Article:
Book Review | Talent

This image has an empty alt attribute; its file name is book-review.jpg

I have a problem. I cannot resist books about books or writers. Literary literary fiction always catches my eye, and Juliet Lapidos’s debut novel, Talent was no exception. Unfortunately, this book fell short of my expectations (which honestly weren’t that high to begin with).

(All reviews are spoiler-free unless otherwise noted.)


(From Goodreads) Anna Brisker is a 29-year-old graduate student in English at Collegiate University who can’t seem to finish her dissertation. Her project: an intellectual history of inspiration. Her take: that the way writers and artists describe the moment of inspiration – that it strikes indiscriminately, that it’s handed down from on high and entirely out of their control – is really just self-serving bullshit designed to elevate the artist above the rest of us. To Anna, whose academic prowess has never before been in question, inspiration is just another name for good old fashioned work. Plain and simple. And yet, for the first time, Anna has found herself utterly and truly uninspired. Rather than work on her thesis, she spends her days eating strawberry Pop-Tarts and wandering the streets of New Harbor in a state of perpetual procrastination.

It’s amidst this unnerving stasis that Anna meets and strikes up a tenuous friendship with Helen Langley, a strangely compelling, free-spirited woman with a penchant for rare book forgery, who just so happens to be the niece of the legendary short story writer Frederick Langley. Freddy quickly penned three wildly successful collections as a young man in the 1960s, then published exactly nothing for the rest of his wayward, hermetic life. A possibly fatal case of writer’s block, or so say the critics; as Helen confides to Anna, Freddy actually kept secret notebooks in the last years of his life that are now under lock and key at Collegiate’s Elston Library, viewable at Helen’s sole discretion. Inspired, uninspired, potentially reinspired-a perfect case study for Anna’s dissertation, and one she simply cannot pass up. But as her initial fascination with Freddy Langley and his notebooks blooms into zealous obsession, Anna finds herself falling irrevocably into the criminal machinations of his sole living heir.


I don’t think it’s a surprise that I’m a huge English nerd. I also have a masters degree in the subject, so I was definitely intrigued by the synopsis of Talent. I can’t exactly identify with a dissertation being that difficult to write (my thesis was a lot different). To be fair, I honestly don’t think Anna’s experience is close to typical. I mean, I’m guessing most grad students don’t randomly run into the niece of a writer they admire who then becomes the subject of their dissertation.

I might have been able to suspend my disbelief over the plot, but what really prevented me from enjoying this book was the writing. I went into this book knowing nothing about Juliet Lapidos, but within just a few pages, I could tell she had probably had an MFA. (I wasn’t able to find definitive evidence online that it’s specifically an MFA, but she does have a master’s in English.) Now, there’s nothing bad about improving yourself with an advanced degree. But I’ve noticed that, often, MFAs tend to give writing a pretentious tone that I am not a fan of. Talent definitely suffered from “MFA syndrome”. This writing style is not something I personally enjoy reading, and I found it distracting. There is something to be said about simple writing that doesn’t try too hard, and, unfortunately, I think this story could have benefited more from that approach. However, I genuinely think this isn’t something that will bother most readers, so if the plot sounds interesting and you’re not sensitive to writing styles, you might enjoy this book.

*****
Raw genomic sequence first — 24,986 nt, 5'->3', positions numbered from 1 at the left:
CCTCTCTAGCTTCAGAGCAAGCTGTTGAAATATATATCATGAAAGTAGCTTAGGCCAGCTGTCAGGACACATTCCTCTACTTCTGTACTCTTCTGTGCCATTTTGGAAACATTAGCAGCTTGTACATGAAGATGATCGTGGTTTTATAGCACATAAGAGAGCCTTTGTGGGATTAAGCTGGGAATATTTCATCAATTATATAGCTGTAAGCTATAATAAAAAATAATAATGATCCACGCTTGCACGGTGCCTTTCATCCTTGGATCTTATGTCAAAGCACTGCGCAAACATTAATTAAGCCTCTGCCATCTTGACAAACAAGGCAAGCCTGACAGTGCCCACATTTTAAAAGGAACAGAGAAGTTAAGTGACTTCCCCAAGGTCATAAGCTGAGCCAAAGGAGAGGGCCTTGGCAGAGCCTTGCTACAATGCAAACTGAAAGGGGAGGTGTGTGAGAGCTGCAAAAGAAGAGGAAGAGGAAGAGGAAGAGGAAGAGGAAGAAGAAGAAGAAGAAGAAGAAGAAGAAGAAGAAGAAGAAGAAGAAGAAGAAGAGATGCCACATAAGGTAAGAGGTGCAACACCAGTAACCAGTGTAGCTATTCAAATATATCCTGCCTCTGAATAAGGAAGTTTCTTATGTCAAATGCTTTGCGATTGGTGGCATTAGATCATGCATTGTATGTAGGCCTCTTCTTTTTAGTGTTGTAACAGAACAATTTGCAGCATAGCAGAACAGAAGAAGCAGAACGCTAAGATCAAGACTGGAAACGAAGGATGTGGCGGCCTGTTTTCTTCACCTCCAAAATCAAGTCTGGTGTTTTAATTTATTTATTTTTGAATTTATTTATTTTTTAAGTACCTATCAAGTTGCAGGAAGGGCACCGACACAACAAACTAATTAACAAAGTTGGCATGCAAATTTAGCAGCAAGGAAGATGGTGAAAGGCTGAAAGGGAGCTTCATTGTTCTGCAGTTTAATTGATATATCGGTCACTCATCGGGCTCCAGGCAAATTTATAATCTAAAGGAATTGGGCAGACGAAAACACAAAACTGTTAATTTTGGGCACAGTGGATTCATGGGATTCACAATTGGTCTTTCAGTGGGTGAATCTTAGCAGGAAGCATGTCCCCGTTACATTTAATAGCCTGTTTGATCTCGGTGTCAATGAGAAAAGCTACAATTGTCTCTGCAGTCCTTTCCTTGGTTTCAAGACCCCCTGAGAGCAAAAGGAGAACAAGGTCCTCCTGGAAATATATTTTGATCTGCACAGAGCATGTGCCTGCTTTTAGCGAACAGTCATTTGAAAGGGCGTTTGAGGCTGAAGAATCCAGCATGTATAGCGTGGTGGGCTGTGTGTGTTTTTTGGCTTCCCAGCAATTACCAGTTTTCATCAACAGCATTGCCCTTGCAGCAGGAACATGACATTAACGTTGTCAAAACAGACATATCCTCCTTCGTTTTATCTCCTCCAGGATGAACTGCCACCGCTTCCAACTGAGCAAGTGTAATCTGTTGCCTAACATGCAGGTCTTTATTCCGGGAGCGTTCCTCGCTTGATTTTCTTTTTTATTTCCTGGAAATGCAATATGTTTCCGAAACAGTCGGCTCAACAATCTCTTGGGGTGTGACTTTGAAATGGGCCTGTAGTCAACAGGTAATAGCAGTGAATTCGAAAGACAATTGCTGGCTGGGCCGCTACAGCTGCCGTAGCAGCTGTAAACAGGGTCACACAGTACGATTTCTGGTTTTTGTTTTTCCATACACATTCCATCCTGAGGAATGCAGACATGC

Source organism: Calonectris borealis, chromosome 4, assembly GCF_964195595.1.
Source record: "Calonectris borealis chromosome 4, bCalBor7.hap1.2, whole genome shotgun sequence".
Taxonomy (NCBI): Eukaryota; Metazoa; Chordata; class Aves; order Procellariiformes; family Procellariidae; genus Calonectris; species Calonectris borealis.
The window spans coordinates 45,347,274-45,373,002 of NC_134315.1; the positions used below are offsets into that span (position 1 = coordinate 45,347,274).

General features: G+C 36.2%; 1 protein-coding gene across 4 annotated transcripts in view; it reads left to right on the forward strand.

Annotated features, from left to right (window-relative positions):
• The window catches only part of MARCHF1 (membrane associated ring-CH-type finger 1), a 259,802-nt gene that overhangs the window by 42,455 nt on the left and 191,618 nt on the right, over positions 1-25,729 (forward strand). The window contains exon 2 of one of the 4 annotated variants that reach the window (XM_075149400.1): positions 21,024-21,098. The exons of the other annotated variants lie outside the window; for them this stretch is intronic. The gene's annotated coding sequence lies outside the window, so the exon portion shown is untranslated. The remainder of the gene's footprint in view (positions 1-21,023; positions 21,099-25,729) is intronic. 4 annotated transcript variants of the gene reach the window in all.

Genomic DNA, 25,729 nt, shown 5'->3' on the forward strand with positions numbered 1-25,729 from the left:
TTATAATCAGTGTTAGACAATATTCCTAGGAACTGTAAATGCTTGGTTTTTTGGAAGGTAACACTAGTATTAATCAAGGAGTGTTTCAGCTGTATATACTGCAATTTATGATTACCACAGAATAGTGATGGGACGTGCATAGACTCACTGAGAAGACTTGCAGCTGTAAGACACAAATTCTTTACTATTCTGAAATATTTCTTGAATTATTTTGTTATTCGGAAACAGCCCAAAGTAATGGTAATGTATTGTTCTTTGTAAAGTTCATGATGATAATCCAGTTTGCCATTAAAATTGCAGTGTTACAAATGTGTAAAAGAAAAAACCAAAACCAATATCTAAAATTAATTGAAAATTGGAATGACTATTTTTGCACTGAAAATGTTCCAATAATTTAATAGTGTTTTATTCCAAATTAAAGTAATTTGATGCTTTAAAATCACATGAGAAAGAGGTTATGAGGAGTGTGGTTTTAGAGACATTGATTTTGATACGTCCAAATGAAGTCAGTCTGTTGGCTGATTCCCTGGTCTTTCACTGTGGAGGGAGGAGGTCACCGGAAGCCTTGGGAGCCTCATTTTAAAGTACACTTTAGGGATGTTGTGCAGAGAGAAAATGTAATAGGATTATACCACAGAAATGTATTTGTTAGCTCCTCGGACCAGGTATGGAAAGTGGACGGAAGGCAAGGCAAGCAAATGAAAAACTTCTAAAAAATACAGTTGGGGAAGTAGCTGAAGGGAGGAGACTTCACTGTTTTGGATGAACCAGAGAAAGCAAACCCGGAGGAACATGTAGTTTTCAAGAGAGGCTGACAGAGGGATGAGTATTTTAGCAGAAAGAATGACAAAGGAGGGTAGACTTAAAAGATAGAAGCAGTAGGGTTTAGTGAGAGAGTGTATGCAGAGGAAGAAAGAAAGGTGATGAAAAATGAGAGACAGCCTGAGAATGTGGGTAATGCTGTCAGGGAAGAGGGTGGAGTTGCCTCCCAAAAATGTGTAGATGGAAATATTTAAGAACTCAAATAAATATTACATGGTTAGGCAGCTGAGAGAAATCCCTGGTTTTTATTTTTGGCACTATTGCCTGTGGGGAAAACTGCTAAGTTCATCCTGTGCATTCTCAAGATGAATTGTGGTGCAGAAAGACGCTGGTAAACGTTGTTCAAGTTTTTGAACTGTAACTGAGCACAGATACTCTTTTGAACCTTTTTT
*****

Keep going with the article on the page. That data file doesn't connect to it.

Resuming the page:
While Talent definitely falls into the literary fiction camp, I did get some fairly strong You vibes. The first chapter reminded me quite a bit of Caroline Kepnes’s novel, and I wasn’t quite sure where this novel was going. Needless to say, it wasn’t quite as creepy. But I did enjoy the mystery. I thought it added another level to the story that made it a bit more fun to read.


★★☆☆☆ – Overall, this was not a favorite. I wasn’t a fan of the writing at all, which really prevented me from enjoying the story. It wasn’t terrible. It just wasn’t for me.

Talent will be available in bookstores January 22. You can preorder a copy on Amazon now

To get the audiobook for free, use this link to sign up for a free trial of Audible and choose Talent as one of your two free books.

This book was provided to me by NetGalley and the publisher. All opinions are my own.

*This post contains affiliate links, which means I may get a small commission for purchases made through this post.*

3 thoughts on “Book Review | Talent

  1. I have that problem as well. I too cannot resist books about books or writers. They’re the kind of books that make me want to read more or write good things. It’s a pity that Talent didn’t live up to your expectations. Still, I think this review has reawakened my love for reading books that are specifically about books or writers, so I must thank you!

    Liked by 1 person

Leave a Reply

Fill in your details below or click an icon to log in: Logo

You are commenting using your account. Log Out /  Change )

Google photo

You are commenting using your Google account. Log Out /  Change )

Twitter picture

You are commenting using your Twitter account. Log Out /  Change )

Facebook photo

You are commenting using your Facebook account. Log Out /  Change )

Connecting to %s

This site uses Akismet to reduce spam. Learn how your comment data is processed.